Hook, Line & Sinker: July 9, 2014

This first week of July was a memorable one depending on where in the Catskills you happened to be. Some areas were deluged by thunderstorms, wind, hail and mud while others just got a healthy dose of rain to water their gardens, and keep area rivers and streams in good shape.
In reporting about the many opportunities that summer in the Catskills offer – we’ve had a number of fishing derbies in our area to report on: Pepacton Bait & Tackle in Arkville reported on the winner of their June Trout Derby. Sponsored by Tom and Cheryl Phillips, the prize-winning fish was caught by Bill Milman, a local resident, who brought in a beautiful 10-pound, one-ounce brown trout.
NICE CATCH — Dusty Howe recently hauled in this nice seven-pound brown trout while trolling on the Pepacton Reservoir. — Photo courtesy of Al’s Sport Shop, DownsvilleNICE CATCH — Dusty Howe recently hauled in this nice seven-pound brown trout while trolling on the Pepacton Reservoir. — Photo courtesy of Al’s Sport Shop, Downsville

Pepacton Bait & Tackle sponsors a Trout Derby during each month of the trout season, from April through September. For a $10 entry fee, anglers may bring in as many fish as they catch during the month to be weighed in – and the largest fish caught provides the winning angler all of the entry money. Pepacton Bait & Tackle is located on Route 28, between Margaretville and Arkville.
And also in June, the second annual Catskill Kayak Fishing Jamboree was held at Pepacton Reservoir on June 28 and June 29. Sponsored by Roscoe Campsite, Scott Conly and Frank Healy, approximately 60 entrants participated in the event. For the past couple of years, the NYC DEP has allowed kayaks on the reservoir, as long as they are steam-cleaned prior to launching. The date was chosen to promote New York State fishing to out-of-towners at no cost; the last weekend in June has been dubbed “Free Fishing” weekend. The entry fee for the Kayak Fishing Jamboree of $60 included an overnight stay at the Roscoe Campground, a free boat wash (as all boats put on the reservoir need to be steam-cleaned) and a dinner after the contest. The winners are awarded trophies at the dinner.

Pitching in a donation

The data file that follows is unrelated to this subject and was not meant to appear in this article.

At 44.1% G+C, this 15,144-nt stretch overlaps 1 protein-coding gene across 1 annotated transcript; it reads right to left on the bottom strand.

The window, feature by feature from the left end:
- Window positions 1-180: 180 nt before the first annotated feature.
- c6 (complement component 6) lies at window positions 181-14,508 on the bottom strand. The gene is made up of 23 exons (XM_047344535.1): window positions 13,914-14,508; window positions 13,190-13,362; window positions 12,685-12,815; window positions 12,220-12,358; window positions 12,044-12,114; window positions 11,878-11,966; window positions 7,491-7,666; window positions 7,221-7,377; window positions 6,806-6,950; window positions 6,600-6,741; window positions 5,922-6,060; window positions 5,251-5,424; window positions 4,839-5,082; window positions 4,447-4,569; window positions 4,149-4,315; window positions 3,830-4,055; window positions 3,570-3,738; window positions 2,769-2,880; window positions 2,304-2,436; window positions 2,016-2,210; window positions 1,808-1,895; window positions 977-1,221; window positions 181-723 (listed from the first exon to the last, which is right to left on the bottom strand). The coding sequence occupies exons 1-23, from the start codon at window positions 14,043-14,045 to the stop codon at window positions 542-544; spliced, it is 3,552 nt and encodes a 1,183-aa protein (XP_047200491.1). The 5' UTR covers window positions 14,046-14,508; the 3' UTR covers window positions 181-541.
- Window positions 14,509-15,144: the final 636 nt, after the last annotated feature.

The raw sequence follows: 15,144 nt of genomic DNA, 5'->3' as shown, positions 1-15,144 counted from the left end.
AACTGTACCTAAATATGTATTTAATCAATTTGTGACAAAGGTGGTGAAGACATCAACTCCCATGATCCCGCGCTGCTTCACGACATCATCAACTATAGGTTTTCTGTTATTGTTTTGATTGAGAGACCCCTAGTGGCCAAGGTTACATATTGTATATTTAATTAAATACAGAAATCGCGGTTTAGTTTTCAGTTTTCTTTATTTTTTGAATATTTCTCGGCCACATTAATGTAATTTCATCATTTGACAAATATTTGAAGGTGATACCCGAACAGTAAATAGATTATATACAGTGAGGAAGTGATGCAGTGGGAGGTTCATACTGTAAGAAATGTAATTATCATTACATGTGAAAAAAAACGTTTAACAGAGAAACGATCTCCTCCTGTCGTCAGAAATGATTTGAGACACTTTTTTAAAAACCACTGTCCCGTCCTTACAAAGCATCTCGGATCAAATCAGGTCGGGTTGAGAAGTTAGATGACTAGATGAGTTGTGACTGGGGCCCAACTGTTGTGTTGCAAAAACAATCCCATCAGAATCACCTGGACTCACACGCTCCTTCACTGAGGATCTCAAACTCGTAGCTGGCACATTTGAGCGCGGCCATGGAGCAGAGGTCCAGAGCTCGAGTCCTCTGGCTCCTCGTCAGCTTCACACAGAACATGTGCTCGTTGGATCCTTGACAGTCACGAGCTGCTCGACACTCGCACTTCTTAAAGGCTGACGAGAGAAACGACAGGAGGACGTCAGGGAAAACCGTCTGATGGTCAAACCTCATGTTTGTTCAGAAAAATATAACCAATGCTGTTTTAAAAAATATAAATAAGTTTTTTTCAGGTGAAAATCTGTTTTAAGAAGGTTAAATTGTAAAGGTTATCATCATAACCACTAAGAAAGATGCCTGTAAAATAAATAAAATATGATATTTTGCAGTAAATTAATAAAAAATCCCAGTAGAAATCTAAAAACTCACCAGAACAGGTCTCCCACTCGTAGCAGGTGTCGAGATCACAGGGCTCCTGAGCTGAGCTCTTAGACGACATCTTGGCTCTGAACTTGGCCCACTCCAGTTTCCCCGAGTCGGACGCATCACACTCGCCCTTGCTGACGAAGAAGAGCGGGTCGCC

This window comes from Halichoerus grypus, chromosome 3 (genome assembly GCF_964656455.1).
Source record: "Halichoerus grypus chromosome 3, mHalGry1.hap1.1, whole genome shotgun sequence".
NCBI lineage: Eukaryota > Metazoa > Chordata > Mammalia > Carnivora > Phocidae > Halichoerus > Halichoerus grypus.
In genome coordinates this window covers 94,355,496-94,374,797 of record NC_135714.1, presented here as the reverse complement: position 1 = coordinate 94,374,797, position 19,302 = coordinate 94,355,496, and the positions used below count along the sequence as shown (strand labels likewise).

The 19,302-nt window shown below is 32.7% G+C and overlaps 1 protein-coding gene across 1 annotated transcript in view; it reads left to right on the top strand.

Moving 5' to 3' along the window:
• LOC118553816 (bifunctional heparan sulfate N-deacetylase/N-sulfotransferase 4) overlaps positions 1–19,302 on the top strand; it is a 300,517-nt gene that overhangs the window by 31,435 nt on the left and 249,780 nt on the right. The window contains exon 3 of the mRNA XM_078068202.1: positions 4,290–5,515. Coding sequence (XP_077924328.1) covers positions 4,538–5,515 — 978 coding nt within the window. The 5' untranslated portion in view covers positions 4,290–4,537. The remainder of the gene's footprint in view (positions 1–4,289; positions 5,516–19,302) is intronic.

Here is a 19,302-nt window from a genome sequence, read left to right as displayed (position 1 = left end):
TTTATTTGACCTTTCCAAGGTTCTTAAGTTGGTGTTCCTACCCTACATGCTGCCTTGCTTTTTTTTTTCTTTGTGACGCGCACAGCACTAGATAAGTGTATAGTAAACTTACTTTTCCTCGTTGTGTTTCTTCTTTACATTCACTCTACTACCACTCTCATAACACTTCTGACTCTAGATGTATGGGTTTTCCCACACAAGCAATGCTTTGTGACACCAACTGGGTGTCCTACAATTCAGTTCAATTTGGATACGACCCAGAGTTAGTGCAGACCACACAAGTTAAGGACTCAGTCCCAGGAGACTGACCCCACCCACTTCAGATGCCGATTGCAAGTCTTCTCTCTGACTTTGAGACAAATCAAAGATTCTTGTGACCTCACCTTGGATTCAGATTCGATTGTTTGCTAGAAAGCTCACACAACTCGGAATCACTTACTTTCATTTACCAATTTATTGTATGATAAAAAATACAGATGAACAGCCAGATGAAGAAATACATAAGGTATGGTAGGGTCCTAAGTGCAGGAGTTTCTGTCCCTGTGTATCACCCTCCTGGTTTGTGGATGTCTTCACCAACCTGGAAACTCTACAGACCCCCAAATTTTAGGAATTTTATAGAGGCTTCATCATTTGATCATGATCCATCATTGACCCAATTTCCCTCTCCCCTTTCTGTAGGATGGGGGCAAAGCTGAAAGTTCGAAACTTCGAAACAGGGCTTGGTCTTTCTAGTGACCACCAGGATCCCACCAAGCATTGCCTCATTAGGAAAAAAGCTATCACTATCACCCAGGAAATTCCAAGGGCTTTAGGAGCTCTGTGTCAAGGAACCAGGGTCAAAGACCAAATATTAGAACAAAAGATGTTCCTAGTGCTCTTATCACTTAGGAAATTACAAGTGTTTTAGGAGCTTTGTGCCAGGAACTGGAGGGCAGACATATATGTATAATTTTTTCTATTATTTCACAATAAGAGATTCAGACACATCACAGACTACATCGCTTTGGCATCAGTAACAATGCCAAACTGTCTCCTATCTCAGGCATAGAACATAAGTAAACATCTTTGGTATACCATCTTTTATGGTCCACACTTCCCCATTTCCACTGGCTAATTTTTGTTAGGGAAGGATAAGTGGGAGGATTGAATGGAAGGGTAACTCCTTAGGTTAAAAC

Part of the Catskill Kayak group’s tradition is to make a sizable donation to a worthy cause. This year’s recipient was Catskill Mountainkeeper – and the Catskill Kayak group was happy to donate $500 to the organization, to help promote and ensure the clean air and water we enjoy in the Catskills. Winners in the contest are as follows:
Trout: Tom Lowe of Long Island caught a four-pound, four-ounce brown. C.J. Pansa, from Poughkeepsie bagged a three-pound, seven-ounce brown, and Taurus Vebliunas took a three-pound, one-ounce brown trout.
In the Bass division, Bob Stuber of Long Island, caught a 20-inch smallmouth bass; Taurus Vebliunas of Long Island managed an 18 and-a-half inch bass, and Skip Knapp of Point Pleasant, NJ netted a bass that measured 16 and-three-quarters inches in length.
And in addition to these fishing contests, Candy and Eddie Chin of the Tremperskill Country Store sponsor a Trout Derby each month during the trout fishing season, with a $10 entry fee per angler, as does Al Carpenter of Al’s Sports Store in Downsville in June and July. Both contests offer cash prizes.
Pepacton Reservoir has been spilling for the past several days; it has finally ceased as of Monday afternoon. As a result, many small bait fish were carried over into the East Branch Delaware River, and fly fishers were out on the river with streamers, which imitate small bait fish – so many that Al Carpenter reported that he was totally sold out of any white and silver streamers over the weekend!
A few reservoir anglers reported good fishing; teenaged Nick Wilma was fishing with his dad. They caught eight brown trout, the largest of which measured seven pounds, two ounces – but was very long and skinny , at least 28 inches in length, with a huge head and a big hooked jaw. The Wilmas found that the fish were all about 15 feet down – quite a difference from the reports last week of most fish being from 25 to 34 feet down pretty consistently. Evidently the pouring rains disturbed the thermocline and caused a great change in where the trout are being found.

Early leader
Mike Fulton of New Jersey is currently leading the July Trout Derby sponsored by Al’s Sports Store with a seven-pound, 25 and-a-third inch brown trout. Mike’s been catching at least one good fish each day, and took second place in last month’s Derby with an eight-pound, ten-ounce brown.
“Stevie-O” of Highmount has had good success at the lower end of the reservoir. Over the weekend he caught five trout on one day, and seven the next; the largest of his trout weighed seven pounds.
Tom Heaps, also from New Jersey, was fishing with his girlfriend, Tanya, when he managed a six-pound brown; Tanya also caught a couple of trout, one weighing three and three-quarter- pounds. They were fishing with sawbellies.
And Linda Leto, fishing with her husband, Andy, caught two trout, one was a four-pound brown that was caught up near the surface. The Letos found success fishing during the middle of the day drifting sawbellies.